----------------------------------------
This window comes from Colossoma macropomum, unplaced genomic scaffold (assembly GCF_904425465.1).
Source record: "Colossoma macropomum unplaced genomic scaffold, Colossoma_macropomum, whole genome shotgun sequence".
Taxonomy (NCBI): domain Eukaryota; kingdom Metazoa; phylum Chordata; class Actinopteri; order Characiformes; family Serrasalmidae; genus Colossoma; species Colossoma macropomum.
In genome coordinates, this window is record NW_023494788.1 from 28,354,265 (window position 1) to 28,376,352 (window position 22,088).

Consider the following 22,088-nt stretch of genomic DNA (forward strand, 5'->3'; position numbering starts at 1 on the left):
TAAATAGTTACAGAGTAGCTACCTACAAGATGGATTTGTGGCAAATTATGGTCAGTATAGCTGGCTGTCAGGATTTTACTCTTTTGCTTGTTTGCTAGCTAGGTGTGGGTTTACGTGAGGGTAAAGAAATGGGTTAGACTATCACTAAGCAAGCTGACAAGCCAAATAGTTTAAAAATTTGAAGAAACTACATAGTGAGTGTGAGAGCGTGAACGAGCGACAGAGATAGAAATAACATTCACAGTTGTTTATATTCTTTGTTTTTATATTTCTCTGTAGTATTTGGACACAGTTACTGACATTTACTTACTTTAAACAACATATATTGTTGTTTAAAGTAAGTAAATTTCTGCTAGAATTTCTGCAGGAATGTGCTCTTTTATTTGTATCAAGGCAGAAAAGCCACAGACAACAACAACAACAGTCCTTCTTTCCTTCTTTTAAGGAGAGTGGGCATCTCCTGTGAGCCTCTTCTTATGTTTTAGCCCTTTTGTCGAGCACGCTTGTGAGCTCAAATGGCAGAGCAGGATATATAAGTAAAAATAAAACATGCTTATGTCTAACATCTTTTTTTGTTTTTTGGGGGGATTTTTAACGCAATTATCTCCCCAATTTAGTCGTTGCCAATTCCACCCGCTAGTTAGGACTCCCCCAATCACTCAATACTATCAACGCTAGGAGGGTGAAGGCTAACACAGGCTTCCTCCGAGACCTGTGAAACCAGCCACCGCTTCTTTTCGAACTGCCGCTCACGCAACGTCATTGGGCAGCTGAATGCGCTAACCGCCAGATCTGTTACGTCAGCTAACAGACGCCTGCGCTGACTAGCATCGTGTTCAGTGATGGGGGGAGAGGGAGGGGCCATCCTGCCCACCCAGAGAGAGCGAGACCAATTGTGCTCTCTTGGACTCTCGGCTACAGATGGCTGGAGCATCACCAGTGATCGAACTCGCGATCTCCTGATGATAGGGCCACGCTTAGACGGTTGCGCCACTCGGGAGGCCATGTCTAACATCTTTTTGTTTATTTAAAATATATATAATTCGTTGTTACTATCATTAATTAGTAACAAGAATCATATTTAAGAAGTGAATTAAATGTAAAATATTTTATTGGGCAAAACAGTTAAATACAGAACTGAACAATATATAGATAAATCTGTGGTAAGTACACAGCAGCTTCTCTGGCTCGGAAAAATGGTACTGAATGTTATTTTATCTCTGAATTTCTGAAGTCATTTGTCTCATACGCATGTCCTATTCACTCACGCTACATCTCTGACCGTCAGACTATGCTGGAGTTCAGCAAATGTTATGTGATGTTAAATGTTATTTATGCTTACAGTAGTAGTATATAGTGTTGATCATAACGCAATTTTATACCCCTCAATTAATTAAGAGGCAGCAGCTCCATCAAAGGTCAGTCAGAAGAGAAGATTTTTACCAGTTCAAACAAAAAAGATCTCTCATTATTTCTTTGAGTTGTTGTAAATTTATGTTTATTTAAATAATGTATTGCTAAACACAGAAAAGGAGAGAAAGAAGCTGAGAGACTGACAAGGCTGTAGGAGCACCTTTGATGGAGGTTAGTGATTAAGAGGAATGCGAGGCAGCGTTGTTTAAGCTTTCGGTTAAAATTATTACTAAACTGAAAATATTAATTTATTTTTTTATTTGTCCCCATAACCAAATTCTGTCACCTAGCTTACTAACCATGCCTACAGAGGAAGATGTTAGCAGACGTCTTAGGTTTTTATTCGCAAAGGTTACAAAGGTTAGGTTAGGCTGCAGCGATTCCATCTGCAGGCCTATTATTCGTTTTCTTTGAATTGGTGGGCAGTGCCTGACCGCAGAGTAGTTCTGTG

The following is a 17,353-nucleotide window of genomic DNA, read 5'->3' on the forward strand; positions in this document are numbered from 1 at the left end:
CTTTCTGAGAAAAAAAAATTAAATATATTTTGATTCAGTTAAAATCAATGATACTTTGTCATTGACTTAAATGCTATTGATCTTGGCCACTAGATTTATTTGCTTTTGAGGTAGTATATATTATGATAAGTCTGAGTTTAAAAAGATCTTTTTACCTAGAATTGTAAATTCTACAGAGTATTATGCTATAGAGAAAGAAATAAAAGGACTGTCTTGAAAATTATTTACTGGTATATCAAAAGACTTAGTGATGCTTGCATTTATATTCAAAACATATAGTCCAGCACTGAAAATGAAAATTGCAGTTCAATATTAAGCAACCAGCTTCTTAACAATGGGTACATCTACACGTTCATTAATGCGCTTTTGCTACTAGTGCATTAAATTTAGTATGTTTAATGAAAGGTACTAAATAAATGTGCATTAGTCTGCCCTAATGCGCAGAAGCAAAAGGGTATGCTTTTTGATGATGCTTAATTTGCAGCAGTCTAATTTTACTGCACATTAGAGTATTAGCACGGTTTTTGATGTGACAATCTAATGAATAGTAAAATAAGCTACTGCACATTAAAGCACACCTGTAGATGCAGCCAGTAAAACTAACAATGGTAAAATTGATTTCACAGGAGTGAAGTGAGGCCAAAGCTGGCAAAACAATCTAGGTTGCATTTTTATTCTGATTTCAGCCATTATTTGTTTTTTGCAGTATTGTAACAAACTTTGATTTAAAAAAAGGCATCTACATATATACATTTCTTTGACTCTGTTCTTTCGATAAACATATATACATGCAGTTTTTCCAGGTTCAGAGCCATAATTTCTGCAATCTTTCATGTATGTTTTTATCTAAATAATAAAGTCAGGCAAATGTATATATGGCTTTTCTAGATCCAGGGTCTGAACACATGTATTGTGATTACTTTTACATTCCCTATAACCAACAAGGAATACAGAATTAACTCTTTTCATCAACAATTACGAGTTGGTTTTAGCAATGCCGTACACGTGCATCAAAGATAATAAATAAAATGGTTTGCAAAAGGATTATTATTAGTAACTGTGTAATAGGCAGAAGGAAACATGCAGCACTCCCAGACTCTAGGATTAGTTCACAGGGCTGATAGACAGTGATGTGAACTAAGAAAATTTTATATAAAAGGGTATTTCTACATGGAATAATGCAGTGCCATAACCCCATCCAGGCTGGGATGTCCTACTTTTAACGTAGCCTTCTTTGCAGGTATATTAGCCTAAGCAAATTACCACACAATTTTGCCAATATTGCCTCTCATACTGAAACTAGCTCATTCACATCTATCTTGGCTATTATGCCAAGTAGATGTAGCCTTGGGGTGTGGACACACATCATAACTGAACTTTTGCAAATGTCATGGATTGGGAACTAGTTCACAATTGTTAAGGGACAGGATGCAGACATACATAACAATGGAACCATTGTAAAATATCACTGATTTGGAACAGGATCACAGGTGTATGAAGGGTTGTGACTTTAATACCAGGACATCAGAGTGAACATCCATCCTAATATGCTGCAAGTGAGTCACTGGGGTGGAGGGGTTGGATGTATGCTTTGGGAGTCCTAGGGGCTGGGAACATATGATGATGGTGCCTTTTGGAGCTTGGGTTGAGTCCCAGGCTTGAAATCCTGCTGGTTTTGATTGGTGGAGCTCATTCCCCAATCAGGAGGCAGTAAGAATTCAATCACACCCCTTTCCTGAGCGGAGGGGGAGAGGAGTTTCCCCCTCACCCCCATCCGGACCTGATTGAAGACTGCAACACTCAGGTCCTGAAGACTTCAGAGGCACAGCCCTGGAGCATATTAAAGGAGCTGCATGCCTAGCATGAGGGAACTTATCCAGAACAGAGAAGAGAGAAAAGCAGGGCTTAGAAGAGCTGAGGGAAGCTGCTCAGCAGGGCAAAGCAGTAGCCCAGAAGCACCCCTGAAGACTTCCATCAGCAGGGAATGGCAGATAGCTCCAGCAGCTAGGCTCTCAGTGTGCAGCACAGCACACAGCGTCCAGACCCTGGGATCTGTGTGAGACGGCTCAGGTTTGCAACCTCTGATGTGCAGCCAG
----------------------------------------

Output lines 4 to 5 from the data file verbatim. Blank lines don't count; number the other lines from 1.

In genome coordinates, this window is record NW_023494788.1 from 28,354,265 (window position 1) to 28,376,352 (window position 22,088).

Consider the following 22,088-nt stretch of genomic DNA (forward strand, 5'->3'; position numbering starts at 1 on the left):